Is it okay to ask for help?

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Since I started talking about sex publicly, I’ve been getting questions from people – many wondering if what they are experiencing is “normal” and “okay.”

Today I’d like to present one such question and my answer, and invite you to send in any questions you might have!

Question:
I gave birth three years ago and my body looks different and isn’t as sensitive or responsive as before. It’s a solid block of shame in my head I’m still too afraid to deal with.

Should I be overcoming this shame on my own, or is it okay to invite my husband to work through it with me?


My reply:

Dear one,
During my year of sexual healing, I thought I was supposed to heal my body confidence all on my own. I thought if I looked to anyone else to support me, I wasn’t properly doing my work.

But at some point I realized that what was helping me heal was hearing words from others: “I love your curves.” “Your skin is so soft.” “I love your curls.” “You have a beautiful smile.” “You have an amazing ass.” “You’re beautiful.”

As I heard others consistently saying things to me THAT I COULD NOT YET SAY TO MYSELF, old wounds began to heal. It didn’t even matter that I couldn’t believe them yet – the consistency with which I was hearing the words was making a chink in my armor.

*

What if your husband holds a key to your healing that you didn’t even know you were looking for?I haven’t birthed a child so I don’t know the process of relearning and reclaiming your body after giving birth. But I have heard other women talk about it and this seems to be a common experience – when your body has been in service to feeding and nurturing another little being, you don’t have the same amount of energy and passion to devote to getting turned on and revved up for a partner. If your body is a jungle gym for your little person, perhaps it has downshifted sensation to help you deal with the barrage of elbows and knees wielded by someone who doesn’t yet know how to fully control her own body.

So – are you supposed to tough this out alone, or is it okay to invite your sexual partner to help you get your body back?

We get the message through SO MANY CHANNELS that we are meant to be self-sufficient. It’s the American way! If you can’t do it for yourself, who is going to do it for you? You can’t expect anyone to give you something that you can’t give to yourself!

But… did your husband help you through your pregnancy? Did he demonstrate concern about how your body felt while it was carrying this little human? Did he do things to help you feel more comfortable and loved? Why would you assume that his caring about your body stopped the moment that she emerged, and now it’s your burden to bear on your own?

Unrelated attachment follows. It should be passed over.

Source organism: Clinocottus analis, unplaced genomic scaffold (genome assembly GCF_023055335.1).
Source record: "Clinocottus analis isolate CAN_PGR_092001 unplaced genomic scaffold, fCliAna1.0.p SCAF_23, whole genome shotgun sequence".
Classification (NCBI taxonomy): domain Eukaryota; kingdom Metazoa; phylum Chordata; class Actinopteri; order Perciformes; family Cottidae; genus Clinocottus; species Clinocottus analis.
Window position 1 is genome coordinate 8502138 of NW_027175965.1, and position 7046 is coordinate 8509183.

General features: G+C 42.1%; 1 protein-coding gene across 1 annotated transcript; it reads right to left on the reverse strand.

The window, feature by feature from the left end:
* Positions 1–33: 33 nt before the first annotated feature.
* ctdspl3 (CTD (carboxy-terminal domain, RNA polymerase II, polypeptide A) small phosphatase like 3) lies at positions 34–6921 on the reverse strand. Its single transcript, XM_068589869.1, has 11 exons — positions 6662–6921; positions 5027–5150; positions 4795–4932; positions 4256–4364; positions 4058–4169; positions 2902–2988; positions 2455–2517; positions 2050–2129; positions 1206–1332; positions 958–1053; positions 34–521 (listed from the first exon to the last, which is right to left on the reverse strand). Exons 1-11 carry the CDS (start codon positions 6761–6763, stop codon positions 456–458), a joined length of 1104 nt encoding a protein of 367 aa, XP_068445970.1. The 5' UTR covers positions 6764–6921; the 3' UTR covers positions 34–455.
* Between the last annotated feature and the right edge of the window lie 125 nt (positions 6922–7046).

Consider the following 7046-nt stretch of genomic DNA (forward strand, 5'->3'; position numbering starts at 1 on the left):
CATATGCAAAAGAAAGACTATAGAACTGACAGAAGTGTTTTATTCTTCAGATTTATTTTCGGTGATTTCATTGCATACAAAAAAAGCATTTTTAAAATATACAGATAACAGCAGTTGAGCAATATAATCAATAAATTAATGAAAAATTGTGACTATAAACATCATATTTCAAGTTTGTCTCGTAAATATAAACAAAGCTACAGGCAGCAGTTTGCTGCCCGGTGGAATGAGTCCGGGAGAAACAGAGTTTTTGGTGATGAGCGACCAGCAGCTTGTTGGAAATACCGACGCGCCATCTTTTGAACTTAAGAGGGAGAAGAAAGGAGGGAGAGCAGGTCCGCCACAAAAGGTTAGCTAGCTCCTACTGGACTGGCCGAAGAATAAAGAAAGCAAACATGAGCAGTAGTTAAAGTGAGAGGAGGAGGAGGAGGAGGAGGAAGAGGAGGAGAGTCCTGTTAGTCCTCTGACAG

I think that too often we push others away in the belief that we’re supposed to “do it ourselves.” But what if they not only COULD help the process, but they’re yearning to find a way to re-establish connection and we’re holding them at arm’s length in the belief that we’re not supposed to ask for help?

If you were wanting him to DO THE WORK FOR YOU, I’d throw a red flag on the play. But if you’re inviting him to play in your sandbox WITH you, I think you have the opportunity to create greater intimacy for BOTH of you.

What if your husband holds a key to your healing that you didn’t even know you were looking for?

If I were on the receiving end of this message my next question would be, “But how?” Here’s one potential way the conversation could go…

“Honey, I know that I’ve been a little off since the baby was born. My body hasn’t felt the same and I haven’t known how to handle it and I’ve been scared to talk about it. But I’m also afraid that it has created some distance between us, and I don’t want that. I could use some support and I’m hoping that by letting you in a little more, we can re-establish the physical AND emotional intimacy we had before I was pregnant. I don’t know exactly what that will look like yet, but I want to start seeing myself as beautiful and desirable again and I think it would really help to see myself through your eyes for a while. I love hearing you tell me that I’m beautiful/sexy/strong (whatever thing is most resonant for you). When you tell me I’m beautiful/sexy/strong, if I shake my head or try to deny it, would you remind me of this conversation and that my job is to believe that you believe it?”

If you have a question you’d like to submit for potential use on this blog, please send it to me at Leah@GoodGirlsTalkAboutSex.com. If you’d like to privately take a deeper look at what is going on in your relationships and your sex life, please also send me an email.

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